Light waves are easily polarised using polaroid filters.  Light waves, like all electromagnetic waves, consist of an electric field component perpendicular to a magnetic field component, which are always in phase.  We normally consider only the electric field component in polarisation, because the electrical effects are those that dominate.  The unpolarised waves are normally oriented in any direction.

If two polaroid filters are mounted such that they are parallel, the light will pass through both the first at which point it is vertically polarised, and then through the second.

If the two filters are crossed, so that the transmission planes are at 90o to each other, the vertically polarised light gets blocked, because it cannot pass the horizontal transmission plane. No light passes.

Crossed polaroids are found in liquid crystal displays on calculators and petrol pumps.

Question 2

Radio aerial rods must be in the correct plane, vertical or horizontal in order to work properly, otherwise the signal is weak.  Use the information above to explain why this is the case. 




Graphical Representation of Waves

We can show that both longitudinal and transverse waves can be represented by a displacement-distance graph.  If we take a snapshot of a wave at any instant, we see:

For a transverse wave we see that the graph looks very similar to the actual wave.

For a longitudinal wave the graph is not so easy to see.

Let us look at the air molecules in their undisturbed positions and compare them as a sound wave passes by.

If we plot displacement on the y-axis and distance on the x-axis, we get the same graph to what we had before.   The shape is a sine wave.

If we plot a displacement-time graph for a single particle we see:

This is true whether we have a longitudinal or transverse wave.  If we connect a microphone to a CRO, the CRO displays a displacement-time trace.  It is important that we do not confuse the displacement-distance with the displacement-time graph. The latter tells us nothing of the wavelength, only the period (hence the frequency) of the wave.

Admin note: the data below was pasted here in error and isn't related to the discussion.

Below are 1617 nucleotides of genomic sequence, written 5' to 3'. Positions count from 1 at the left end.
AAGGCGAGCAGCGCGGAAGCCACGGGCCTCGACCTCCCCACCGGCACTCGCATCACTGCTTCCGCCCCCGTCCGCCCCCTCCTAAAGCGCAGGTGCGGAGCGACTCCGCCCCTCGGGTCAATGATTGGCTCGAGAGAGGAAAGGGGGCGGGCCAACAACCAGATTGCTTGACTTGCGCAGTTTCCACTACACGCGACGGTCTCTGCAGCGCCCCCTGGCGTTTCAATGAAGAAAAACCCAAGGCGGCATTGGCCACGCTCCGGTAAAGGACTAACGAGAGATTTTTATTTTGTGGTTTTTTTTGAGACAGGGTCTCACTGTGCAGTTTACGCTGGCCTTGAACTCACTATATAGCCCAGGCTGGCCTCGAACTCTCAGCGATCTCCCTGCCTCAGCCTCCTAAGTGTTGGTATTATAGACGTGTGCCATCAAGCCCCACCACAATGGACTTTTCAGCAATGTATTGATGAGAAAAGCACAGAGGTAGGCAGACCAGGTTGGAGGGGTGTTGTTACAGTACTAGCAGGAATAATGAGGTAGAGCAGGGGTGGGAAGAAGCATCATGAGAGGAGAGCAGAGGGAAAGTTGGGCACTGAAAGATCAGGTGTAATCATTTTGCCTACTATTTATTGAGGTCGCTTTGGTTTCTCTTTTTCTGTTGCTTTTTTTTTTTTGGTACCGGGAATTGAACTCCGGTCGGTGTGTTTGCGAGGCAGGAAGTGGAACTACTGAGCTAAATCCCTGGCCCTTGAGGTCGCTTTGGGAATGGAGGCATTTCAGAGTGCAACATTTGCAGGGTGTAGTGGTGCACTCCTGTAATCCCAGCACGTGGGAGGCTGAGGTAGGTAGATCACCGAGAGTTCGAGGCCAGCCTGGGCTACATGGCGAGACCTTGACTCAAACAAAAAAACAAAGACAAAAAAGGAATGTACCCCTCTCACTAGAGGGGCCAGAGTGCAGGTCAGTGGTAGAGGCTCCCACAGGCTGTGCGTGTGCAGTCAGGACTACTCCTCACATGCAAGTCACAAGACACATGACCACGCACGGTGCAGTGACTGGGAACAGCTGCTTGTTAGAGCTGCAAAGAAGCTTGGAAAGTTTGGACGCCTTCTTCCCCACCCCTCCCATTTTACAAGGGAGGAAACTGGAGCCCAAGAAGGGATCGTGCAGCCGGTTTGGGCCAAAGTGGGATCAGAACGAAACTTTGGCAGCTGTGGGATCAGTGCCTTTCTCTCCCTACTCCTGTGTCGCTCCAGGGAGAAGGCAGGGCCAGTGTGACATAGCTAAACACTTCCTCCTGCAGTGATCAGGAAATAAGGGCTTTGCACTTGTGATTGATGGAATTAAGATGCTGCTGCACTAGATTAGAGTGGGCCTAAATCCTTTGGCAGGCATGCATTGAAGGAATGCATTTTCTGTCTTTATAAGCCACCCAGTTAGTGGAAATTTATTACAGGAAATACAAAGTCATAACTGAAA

The simplest shape of graph we see is the sine wave.  The sine wave equation links wave motion with simple harmonic motion.   Sine waves in sound are very boring to listen to.  The quality of the sound gives us important clues as to the source.  Sounds made by different musical instruments have very different wave patterns, even if the notes sounded and the volumes are the same.

Question 3

The diagrams show the variation with time t of the displacement x of the two identical cones of loudspeakers A and B in air.


(a)    the frequency of the vibration of the speaker cones.

(b)   the phase difference between the speaker signals.

(c)    What kind of wave is being produced in the air by each speaker?

(d)   Which speaker produces the loudest sound?  Explain your answer.

(e)    The speed of sound in air is 340 m/s.  What is the wavelength of the sound waves?




  • Waves transfer energy without transferring material.

  • Waves have a wavelength and amplitude.

  • The movement of particles is at right angles to the direction of movement in a transverse wave.

  • The movement of particles is parallel to the direction of movement in a longitudinal wave.

  • Waves can be represented graphically.

  • Graphs of two waves can show phase difference.

  • Transverse waves can be polarised, longitudinal waves cannot.